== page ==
Phari Osman

Now it's very difficult to even get to the hospital in Qalqiliya.

I used to work in Israel before the uprising. The soldiers aren't nice. They say: ”Stand in line. Stay back. Only one person at a time!“ Some soldiers are afraid; they think we're all terrorists, and point guns at us. But there are also good soldiers who treat us like human beings. They understand we are ordinary people going to work.
Doron Leiber

In terms of safety the fence has brought calm to the members of the kibbutz.

At Kibbutz Metzer we always worked side-by-side with our Arab neighbors. Our banana plantations bordered their olives groves across the Green Line. Two years ago there was a horrible attack: five people were shot to death by a Palestinian terrorist, including my friend Yitzhak Dori and a mother trying to protect her two children—that was while we were negotiating with the government to change the route of the fence. The fence would be a good idea if it followed the Green Line. But the current route is hard to accept. Groves stand neglected because the Palestinians are not allowed to cross.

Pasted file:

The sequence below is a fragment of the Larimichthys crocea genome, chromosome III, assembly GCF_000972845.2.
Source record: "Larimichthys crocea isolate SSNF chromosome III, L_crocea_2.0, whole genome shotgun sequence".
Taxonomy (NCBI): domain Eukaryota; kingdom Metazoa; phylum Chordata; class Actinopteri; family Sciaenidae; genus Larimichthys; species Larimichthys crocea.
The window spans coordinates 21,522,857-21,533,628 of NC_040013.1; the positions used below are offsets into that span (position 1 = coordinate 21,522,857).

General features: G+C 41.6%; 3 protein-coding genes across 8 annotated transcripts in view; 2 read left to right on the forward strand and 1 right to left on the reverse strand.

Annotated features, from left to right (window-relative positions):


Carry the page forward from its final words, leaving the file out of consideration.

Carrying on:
Nshat Abas

Personally and politically, I think a fence can only be where both sides agree.

Economically my situation has improved. People feel more secure and they aren't afraid to go out, as they were during the early years of the uprising. I have many more customers in my restaurant now. Before, terrorists from Jenin would pass through this town on their way to suicide bombings in Israel. So the town was in the news in a negative way, there were police roadblocks to catch the terrorists and people stayed away. The fence is on the Green Line in this area, which is fine, but in other areas, like Qalqiliya, Jerusalem, the fence goes into the West Bank. That's land theft, and I don't approve of that.
Amar El Akra